This week’s Sedra contains one of the most perplexing portions of the Torah. Avraham Avinu, who preached against human sacrifice at a time when this was a widely accepted practiced, Avraham who had waited for so long for his son Yitzchak, was now being commanded by Hashem to offer him as a sacrifice.
Chazal explain that although Hashem commanded Avraham to bring Yitzchak as an offering he never actually asked him to sacrifice Yitzchak. Keeping this in mind, it is also possible to understand why Hashem made such a demand from Avraham. The meaning of the word ‘Nissayon’ is a ‘test’. However, to test someone it is necessary to challenge that person. In order to challenge Avraham, who was prepared to do anything for Hashem, Hashem had to ask Avraham to go against everything for which he stood. Hashem in effect demanded from Avraham to trust in Him purely for the sake of trusting Hashem.
Nonetheless this whole episode is complex, and requires much explanation.
The Midrash complicates matters even more by adding the following details. The Midrash explains that Yitzchak was completely aware of his father’s intent to slaughter him as a sacrifice, but was nevertheless prepared to comply if this was God’s will. The Midrash also tells us, that while Avraham and Yitzchak where on their way to the Akeida, the Satan approached first Avraham Avinu and tried in various manners to dissuade him from offering Yitzchak. Failing there, he tried his luck on Yitzchak and here too at first, met the same fate as he had with Avraham. In another, final attempt, he managed to cause Yitzchak a bit of hesitation. One would think that the Satan’s argument to dissuade Yitzchak would be philosophical or ethical. To the contrary, he came with an argument that appears to be sophomoric.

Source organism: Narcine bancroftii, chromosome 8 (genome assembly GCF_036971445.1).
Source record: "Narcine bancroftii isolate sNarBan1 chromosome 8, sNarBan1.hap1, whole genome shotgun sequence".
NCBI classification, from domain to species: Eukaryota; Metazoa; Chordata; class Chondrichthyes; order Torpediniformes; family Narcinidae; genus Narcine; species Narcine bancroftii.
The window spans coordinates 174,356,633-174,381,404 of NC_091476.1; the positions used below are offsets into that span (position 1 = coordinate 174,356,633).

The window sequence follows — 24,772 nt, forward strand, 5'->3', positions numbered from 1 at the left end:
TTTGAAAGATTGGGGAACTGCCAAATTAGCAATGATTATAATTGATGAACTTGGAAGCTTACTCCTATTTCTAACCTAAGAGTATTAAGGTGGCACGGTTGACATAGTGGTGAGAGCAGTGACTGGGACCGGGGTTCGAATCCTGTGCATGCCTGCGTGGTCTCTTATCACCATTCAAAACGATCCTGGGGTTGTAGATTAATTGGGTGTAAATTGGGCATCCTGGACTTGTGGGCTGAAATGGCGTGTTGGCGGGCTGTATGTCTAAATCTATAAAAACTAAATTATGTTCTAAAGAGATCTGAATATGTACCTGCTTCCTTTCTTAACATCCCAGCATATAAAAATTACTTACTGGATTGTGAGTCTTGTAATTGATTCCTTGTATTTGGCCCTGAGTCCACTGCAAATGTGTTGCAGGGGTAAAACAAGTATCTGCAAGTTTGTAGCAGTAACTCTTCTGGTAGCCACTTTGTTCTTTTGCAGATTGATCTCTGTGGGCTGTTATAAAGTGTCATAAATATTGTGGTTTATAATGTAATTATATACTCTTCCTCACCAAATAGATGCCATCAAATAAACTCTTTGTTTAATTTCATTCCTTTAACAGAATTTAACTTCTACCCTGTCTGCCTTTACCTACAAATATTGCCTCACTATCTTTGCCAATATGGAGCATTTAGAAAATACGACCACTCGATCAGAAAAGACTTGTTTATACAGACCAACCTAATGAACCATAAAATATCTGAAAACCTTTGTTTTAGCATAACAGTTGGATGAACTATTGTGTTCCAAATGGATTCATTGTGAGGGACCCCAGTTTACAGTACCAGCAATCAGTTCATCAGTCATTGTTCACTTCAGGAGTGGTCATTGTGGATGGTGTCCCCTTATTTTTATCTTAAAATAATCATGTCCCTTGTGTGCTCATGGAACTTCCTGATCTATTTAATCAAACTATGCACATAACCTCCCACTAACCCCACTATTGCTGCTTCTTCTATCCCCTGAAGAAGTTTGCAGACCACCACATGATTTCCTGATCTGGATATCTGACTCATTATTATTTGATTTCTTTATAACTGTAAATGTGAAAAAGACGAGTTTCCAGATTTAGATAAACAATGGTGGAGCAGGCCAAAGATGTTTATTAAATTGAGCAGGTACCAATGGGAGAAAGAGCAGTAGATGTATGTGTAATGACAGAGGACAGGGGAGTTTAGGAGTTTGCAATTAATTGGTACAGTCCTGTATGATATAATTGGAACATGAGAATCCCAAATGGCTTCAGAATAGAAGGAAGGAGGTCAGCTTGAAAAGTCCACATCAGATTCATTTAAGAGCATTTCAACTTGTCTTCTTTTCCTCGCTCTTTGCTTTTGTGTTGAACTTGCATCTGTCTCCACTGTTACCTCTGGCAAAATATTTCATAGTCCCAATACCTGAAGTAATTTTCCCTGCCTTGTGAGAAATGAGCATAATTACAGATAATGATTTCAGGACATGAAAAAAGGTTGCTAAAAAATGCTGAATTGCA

The Satan first argued that it couldn’t possibly be God’s Will for him to be sacrificed. Yitzchak’s retort was that if Hashem so commanded his father, so be it. The Satan then argued: ‘if you were sacrificed and hence ceased to be, your enemy Yishmael would take everything which that is now yours for himself. Not only would he be the only heir to your father, but he would also grab even the toys that your mother made for you.’ The Midrash tells us that at the mention of Yishmael’s taking the toys his mother made for him, Yitzchak began to hesitate.
What is going on? Our great Yitzchak Avinu is ready to give up his life for Hashem, but the mention of his childhood toys is making him hesitate?
Taking a closer look at the Midrash, we notice that the Satan emphasizes “that your mother made”. The Satan wasn’t worrying Yitzchak about mere toys, but rather inducing him to become concerned with his mother’s feelings, with his mother’s sentiments. Yitzchak reckoned more with his compassion for others than with anything else. His own life and possibly his eternity were at stake, yet he still had not the slightest hesitation to perform Hashem’s will. However, the mere possibility of causing his mother emotional distress did make him hesitate, even if only briefly.
Our forefather Yitzchak put the needs of others before all else.
A-Gut Shabbos, Rabbi Y. Dov Krakowski.